In a time of spectacular developments in the new astronomy, the concept of black holes captures top honors.
As scientific evidence for them mounts, black holes loom as an ominous development in the life, measured in billions of years, of the universe. A black hole is a dense concentration of matter, so dense that its enormous gravitational forces suck in everything, including light waves, within its reach.
Isaac Asimov explores the implications of black holes, with lucid excursions into related questions.
As he probes these questions, Asimov takes the reader on an engaging tour from the atom’s innermost core to the outermost reaches of the universe introducing such remarkable phenomena as photons, hyperons, gravitons, planetesimals, magmas, red giants, white dwarfs, neutron stars, X-ray stars, supernovas, pulsars, starquakes, collapsars, black holes, and their even more enigmatic relatives—wormholes and white holes.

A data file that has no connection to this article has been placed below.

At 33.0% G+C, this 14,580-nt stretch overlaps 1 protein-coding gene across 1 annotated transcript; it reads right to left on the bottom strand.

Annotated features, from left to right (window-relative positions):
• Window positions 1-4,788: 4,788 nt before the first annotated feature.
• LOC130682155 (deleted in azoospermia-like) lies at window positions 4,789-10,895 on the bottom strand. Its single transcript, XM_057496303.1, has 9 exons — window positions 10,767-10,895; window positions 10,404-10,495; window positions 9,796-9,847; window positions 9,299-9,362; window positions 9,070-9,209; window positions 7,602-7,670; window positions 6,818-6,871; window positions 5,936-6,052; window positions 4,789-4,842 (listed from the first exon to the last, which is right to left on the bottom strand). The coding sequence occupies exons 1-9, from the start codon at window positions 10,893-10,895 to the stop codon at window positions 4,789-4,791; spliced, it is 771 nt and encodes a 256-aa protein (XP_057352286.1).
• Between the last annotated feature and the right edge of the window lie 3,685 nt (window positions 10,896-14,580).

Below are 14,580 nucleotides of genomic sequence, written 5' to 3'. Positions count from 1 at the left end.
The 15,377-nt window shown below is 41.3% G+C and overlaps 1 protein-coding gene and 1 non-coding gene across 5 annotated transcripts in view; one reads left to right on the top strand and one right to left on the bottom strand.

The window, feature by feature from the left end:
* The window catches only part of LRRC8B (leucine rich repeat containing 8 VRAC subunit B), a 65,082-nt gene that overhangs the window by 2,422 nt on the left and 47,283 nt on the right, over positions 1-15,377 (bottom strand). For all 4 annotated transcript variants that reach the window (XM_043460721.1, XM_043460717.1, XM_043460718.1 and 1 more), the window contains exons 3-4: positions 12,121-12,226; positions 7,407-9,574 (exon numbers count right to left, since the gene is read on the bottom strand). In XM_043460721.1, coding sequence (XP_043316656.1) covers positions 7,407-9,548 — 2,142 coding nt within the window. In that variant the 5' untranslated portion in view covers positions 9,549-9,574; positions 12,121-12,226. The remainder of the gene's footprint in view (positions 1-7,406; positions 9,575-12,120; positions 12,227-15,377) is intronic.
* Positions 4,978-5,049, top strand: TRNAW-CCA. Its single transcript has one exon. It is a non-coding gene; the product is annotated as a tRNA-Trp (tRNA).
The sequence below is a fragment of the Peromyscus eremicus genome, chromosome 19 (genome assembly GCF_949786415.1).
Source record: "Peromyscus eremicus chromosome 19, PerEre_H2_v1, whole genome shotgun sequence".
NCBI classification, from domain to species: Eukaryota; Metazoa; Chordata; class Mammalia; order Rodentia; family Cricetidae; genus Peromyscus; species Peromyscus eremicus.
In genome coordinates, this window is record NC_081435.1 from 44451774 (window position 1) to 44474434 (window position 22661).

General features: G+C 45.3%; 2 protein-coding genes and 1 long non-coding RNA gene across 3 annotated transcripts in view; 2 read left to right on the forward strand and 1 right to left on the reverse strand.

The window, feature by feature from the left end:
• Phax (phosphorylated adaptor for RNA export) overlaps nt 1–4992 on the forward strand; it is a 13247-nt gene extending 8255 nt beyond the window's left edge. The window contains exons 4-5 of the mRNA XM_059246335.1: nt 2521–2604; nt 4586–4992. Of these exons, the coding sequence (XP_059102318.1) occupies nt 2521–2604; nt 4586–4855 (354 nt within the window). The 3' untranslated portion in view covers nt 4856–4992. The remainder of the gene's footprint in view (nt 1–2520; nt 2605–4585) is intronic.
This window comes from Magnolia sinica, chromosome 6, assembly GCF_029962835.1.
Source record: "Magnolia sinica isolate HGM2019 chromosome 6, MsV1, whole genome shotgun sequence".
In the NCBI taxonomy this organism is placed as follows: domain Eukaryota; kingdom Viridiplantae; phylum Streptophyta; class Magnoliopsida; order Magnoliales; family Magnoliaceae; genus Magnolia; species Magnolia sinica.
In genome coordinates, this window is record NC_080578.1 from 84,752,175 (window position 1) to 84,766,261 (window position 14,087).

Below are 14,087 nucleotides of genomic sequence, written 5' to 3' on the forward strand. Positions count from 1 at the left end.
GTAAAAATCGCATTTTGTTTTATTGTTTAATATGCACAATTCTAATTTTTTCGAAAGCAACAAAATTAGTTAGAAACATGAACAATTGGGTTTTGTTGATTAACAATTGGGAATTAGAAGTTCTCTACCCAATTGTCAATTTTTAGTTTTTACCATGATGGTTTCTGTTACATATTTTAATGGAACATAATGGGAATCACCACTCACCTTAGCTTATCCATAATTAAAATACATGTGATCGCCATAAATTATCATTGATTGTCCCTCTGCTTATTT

This is a one-shot astronomy book published by Walker in the mid-1970’s just when black holes were beginning to intrude upon the public’s notice. It’s a typical Asimov non-fiction book, taking the scenic route to its topic—even worse than The Neutrino, it doesn’t get to black holes until the next to last chapter! But that’s OK—here as always Asimov’s focus is on the reasons why this subject is important to us and the full scientific structure that underlies the concept. As a result we find out about stars, about novas, about neutron stars, and so on.
The book is over thirty years old, which means that it’s rather less than up-to-date; but it’s an excellent volume nonetheless, and something I would highly recommend to somebody who wanted to know about black holes.